but you can get jaded looking at many, many forms of potato salad
The upside to this book: good idea for summer.
Quality/Price Rating: 88.

9. THE FOODIE HANDBOOK; the (almost) definitive guide to gastronomy
(Chronicle Books, 2009, 224 pages, ISBN 978-0-8118-6853-2, $24.95 US
soft covers) is by Pim Techamuanvivit, a magazine food writer and
photographer, and blogger ( since 2000. This is a
readable collection of ideas sorted by four themes: how to eat like a
foodie, how to cook like a foodie, how to drink like a foodie, and how
to be a fabulous foodie. I knew how to do the first three, so I opted
to begin with "how to be a fabulous foodie". This chapter is mainly a
series of lists on what to do to extend the foodie experience, such as
eat a whole roasted turbot on the Basque coast of Spain, or try a
durian, or throw a locavore party. Well, I've been there, done that for
most of them. I'll skip the fugu fish experience. I've done the ten
"ethical foodie" things we should all be doing, including working on an
organic farm. I've baked bread. So I guess that there is nothing left
for me to do, except read and make judgment on foodie books. I looked
at the chapter on foodie wines, and it is all about how to be a wine
geek in easy lessons. Preparations have their ingredients listed in
both metric and avoirdupois measurements, which is useful for a co-
published book.
Audience and level of use: a primer for Generation Y and bloggers
Some interesting or unusual recipes/facts: pad thai; roast chicken;
strawberries in hibiscus and vanilla soup; rice noodles with prawn
sauce; lychee bellini.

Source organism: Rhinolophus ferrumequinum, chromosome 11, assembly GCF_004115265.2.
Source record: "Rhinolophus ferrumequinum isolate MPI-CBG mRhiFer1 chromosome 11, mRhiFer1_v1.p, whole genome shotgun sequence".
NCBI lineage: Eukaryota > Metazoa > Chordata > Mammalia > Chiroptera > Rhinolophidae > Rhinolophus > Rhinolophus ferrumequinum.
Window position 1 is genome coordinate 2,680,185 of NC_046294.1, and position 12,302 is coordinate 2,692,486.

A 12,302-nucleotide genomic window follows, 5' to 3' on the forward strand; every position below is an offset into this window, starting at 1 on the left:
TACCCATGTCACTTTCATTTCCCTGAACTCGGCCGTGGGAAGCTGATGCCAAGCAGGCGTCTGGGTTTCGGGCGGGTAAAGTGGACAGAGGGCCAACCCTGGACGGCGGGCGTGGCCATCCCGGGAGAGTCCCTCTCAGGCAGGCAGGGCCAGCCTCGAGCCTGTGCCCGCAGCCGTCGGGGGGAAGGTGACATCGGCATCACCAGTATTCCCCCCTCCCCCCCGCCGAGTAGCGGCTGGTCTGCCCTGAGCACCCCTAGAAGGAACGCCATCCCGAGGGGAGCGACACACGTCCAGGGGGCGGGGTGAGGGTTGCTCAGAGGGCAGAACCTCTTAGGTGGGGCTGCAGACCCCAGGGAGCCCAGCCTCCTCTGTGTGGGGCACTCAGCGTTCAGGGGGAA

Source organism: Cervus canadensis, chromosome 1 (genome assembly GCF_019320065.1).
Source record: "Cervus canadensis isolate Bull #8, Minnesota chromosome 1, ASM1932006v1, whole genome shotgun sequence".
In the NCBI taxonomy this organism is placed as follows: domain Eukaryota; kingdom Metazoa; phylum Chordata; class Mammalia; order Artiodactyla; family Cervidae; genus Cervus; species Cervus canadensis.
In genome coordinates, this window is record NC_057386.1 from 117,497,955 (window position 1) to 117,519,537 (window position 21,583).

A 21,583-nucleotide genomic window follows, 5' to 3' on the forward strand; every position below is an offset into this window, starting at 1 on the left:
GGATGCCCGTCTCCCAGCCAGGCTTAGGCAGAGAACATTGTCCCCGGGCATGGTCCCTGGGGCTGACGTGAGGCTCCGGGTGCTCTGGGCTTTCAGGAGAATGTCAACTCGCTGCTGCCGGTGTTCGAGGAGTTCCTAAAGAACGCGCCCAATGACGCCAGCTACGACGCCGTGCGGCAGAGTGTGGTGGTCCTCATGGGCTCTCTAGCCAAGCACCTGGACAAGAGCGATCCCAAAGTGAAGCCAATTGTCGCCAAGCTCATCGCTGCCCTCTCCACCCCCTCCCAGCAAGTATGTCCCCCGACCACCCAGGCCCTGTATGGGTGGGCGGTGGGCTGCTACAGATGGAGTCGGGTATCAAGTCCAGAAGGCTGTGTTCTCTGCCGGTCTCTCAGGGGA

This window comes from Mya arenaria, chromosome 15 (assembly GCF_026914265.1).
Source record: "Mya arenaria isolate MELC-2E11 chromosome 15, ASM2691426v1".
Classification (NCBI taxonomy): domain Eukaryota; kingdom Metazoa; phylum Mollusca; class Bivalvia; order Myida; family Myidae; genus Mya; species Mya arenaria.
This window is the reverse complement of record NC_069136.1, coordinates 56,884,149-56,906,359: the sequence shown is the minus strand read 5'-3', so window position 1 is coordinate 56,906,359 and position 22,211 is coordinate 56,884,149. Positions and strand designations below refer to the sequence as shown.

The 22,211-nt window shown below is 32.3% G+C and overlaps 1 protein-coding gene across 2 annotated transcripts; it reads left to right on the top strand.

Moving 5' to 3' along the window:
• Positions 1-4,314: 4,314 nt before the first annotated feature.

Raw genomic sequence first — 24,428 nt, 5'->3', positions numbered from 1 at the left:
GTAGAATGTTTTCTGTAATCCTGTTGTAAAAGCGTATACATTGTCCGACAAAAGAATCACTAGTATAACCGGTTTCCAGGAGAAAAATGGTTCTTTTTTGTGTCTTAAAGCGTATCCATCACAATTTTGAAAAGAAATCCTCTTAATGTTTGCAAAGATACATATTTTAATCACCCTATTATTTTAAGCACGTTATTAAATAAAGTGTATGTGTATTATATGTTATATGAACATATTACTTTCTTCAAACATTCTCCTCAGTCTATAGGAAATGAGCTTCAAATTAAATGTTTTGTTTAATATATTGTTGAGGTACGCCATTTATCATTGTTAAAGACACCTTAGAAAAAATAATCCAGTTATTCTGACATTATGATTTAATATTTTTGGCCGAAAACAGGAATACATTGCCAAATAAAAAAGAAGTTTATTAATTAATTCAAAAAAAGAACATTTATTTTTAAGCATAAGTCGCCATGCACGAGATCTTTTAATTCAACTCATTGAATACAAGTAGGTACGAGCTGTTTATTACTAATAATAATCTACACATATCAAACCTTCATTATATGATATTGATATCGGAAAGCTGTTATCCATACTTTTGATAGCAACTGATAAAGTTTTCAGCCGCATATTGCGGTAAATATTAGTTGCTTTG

The downside to this book: too many gratuitous pix of the author.
The upside to this book: I liked the cover but it must have cost the
publisher a bundle.
Quality/Price Rating: 84.

10. 500 THINGS TO EAT BEFORE IT'S TOO LATE and the very best places to
eat them (Houghton Mifflin Harcourt, 2009; distr. T. Allen, 452 pages,
ISBN 978-0-547-05907-5, $19.95 soft bound) is by the Sterns (Jane and
Michael) who have been writing a column for Gourmet and publishing
books for about 15 years – all on the topic of "Roadfood". They
specialize in finding the best places on the highway (or close to it)
for all food courses and products. They've won Beards, and have
appeared on American Public Radio. This book covers 500 food items, and
is unfortunately titled with the addition "before it's too late". All
of this food is okay in moderation, but most of us chow down, and if
you did not eat this food, you would probably live longer. So it is a
bit of Catch-22: if you eat this food regularly, you probably won't
live as long as you could; if you don't eat the food, you would be
missing great taste sensations, but you'll live longer. So the choice
is up to you. The book is a guide to the best cheap eats all over the
US; I could not find Canada in the index. Material comes from their
website and printed writings, but they have ordered them differently
and updated the listings. The book is arranged by region: New England,
Mid-Atlantic, South, Midwest, Southwest, and West – complete with
coloured tabs for each. So you cannot get lost. For example, under
"soft pretzel" you will be in Philadelphia. There's a description of
what they are and two locations in Philly, along with addresses, phone
numbers and websites. Plus, of course, a discussion on the merits and
demerits of each of the two places. There's also a picture of the food,
and often a pix of the place's signs. So in Maine, you can find a
boiled dinner, clam chowder, flo dog, French fries, ice cream, Indian
pudding, lobster roll, maple dessert, shore dinners, whoopie pie, and
whoopie pie cake. Look at for more.
Audience and level of use: travelers through the US highways and
Quality/Price rating: 89.